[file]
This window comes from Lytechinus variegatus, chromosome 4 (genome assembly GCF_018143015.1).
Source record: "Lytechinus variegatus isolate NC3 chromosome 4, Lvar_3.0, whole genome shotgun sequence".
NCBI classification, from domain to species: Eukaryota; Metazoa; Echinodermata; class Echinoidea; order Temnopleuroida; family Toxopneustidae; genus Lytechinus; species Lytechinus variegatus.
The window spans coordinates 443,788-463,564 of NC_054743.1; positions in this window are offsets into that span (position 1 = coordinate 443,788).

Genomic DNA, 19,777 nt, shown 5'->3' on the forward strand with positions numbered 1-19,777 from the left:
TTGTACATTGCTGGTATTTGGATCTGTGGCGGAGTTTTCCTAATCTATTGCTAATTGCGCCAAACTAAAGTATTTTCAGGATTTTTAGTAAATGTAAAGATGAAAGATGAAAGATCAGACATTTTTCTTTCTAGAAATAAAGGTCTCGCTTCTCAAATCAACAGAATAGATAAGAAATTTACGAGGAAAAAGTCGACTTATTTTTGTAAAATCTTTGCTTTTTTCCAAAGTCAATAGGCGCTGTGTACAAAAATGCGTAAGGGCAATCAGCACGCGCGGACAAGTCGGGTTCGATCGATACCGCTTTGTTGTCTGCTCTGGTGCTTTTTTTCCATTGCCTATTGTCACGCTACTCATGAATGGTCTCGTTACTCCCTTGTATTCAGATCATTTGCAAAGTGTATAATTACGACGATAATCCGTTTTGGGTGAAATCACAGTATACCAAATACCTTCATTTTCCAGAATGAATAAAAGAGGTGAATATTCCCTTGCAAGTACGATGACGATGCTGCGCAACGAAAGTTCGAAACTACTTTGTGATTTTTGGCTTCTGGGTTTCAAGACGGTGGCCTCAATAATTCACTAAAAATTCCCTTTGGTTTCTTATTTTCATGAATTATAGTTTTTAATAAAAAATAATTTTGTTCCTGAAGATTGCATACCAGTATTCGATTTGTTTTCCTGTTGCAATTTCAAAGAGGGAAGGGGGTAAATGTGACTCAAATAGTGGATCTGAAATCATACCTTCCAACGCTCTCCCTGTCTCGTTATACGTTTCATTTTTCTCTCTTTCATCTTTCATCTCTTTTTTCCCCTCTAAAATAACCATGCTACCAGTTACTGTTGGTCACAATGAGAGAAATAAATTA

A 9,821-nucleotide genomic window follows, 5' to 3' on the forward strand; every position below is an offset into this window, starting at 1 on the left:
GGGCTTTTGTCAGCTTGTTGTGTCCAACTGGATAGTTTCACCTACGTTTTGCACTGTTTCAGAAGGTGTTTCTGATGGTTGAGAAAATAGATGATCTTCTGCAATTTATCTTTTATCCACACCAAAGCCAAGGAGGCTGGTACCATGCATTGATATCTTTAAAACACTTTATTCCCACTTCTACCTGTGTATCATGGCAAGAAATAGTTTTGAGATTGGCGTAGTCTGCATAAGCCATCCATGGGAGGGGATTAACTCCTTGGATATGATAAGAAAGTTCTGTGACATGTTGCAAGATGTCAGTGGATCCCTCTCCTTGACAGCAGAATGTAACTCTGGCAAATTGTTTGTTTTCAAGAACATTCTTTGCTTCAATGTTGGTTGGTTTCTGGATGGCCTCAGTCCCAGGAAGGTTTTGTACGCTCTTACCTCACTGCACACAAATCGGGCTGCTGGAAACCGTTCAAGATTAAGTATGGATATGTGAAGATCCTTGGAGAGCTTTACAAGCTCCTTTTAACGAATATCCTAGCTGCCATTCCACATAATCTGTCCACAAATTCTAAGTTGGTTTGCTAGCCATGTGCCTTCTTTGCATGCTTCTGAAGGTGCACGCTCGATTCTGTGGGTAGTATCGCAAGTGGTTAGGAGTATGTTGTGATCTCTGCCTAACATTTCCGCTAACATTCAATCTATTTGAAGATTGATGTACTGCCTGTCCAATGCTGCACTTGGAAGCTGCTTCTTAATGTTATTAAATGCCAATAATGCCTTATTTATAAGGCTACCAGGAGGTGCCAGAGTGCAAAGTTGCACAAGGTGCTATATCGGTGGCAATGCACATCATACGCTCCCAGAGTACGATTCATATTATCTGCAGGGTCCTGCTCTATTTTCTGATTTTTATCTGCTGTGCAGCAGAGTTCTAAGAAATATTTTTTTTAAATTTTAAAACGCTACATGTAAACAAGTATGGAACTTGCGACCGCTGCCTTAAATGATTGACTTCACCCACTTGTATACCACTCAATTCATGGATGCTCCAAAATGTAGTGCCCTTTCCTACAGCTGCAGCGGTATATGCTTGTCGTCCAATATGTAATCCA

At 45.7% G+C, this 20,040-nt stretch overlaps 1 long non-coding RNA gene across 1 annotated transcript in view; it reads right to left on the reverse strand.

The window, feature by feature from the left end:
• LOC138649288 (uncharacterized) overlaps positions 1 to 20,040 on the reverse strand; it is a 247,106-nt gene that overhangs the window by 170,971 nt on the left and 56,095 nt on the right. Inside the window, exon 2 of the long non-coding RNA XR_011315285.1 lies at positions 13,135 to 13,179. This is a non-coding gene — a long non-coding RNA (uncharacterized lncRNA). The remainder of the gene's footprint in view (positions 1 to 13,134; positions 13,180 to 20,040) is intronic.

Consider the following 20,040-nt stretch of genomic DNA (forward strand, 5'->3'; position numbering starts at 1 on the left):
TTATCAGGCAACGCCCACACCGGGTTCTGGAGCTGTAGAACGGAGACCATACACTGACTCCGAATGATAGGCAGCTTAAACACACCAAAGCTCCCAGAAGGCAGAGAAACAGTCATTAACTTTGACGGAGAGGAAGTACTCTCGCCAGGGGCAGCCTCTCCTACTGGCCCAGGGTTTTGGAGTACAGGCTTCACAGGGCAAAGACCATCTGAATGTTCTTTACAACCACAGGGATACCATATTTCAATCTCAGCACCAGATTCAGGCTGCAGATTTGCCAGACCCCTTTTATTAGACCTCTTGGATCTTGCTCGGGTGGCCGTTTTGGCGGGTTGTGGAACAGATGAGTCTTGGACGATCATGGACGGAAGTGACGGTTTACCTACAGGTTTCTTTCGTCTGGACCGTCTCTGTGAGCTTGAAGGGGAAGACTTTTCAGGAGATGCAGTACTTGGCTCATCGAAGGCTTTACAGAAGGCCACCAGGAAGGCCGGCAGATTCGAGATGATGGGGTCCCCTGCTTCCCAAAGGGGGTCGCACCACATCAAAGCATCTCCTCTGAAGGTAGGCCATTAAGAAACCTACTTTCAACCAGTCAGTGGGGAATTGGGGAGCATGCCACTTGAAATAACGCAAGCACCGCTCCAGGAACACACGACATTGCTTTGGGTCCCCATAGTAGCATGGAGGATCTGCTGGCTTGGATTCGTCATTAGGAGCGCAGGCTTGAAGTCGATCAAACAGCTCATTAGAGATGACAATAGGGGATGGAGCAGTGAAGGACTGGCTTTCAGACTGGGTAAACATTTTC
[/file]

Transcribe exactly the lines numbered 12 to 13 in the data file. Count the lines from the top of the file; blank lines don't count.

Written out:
Consider the following 20,040-nt stretch of genomic DNA (forward strand, 5'->3'; position numbering starts at 1 on the left):
TTATCAGGCAACGCCCACACCGGGTTCTGGAGCTGTAGAACGGAGACCATACACTGACTCCGAATGATAGGCAGCTTAAACACACCAAAGCTCCCAGAAGGCAGAGAAACAGTCATTAACTTTGACGGAGAGGAAGTACTCTCGCCAGGGGCAGCCTCTCCTACTGGCCCAGGGTTTTGGAGTACAGGCTTCACAGGGCAAAGACCATCTGAATGTTCTTTACAACCACAGGGATACCATATTTCAATCTCAGCACCAGATTCAGGCTGCAGATTTGCCAGACCCCTTTTATTAGACCTCTTGGATCTTGCTCGGGTGGCCGTTTTGGCGGGTTGTGGAACAGATGAGTCTTGGACGATCATGGACGGAAGTGACGGTTTACCTACAGGTTTCTTTCGTCTGGACCGTCTCTGTGAGCTTGAAGGGGAAGACTTTTCAGGAGATGCAGTACTTGGCTCATCGAAGGCTTTACAGAAGGCCACCAGGAAGGCCGGCAGATTCGAGATGATGGGGTCCCCTGCTTCCCAAAGGGGGTCGCACCACATCAAAGCATCTCCTCTGAAGGTAGGCCATTAAGAAACCTACTTTCAACCAGTCAGTGGGGAATTGGGGAGCATGCCACTTGAAATAACGCAAGCACCGCTCCAGGAACACACGACATTGCTTTGGGTCCCCATAGTAGCATGGAGGATCTGCTGGCTTGGATTCGTCATTAGGAGCGCAGGCTTGAAGTCGATCAAACAGCTCATTAGAGATGACAATAGGGGATGGAGCAGTGAAGGACTGGCTTTCAGACTGGGTAAACATTTTC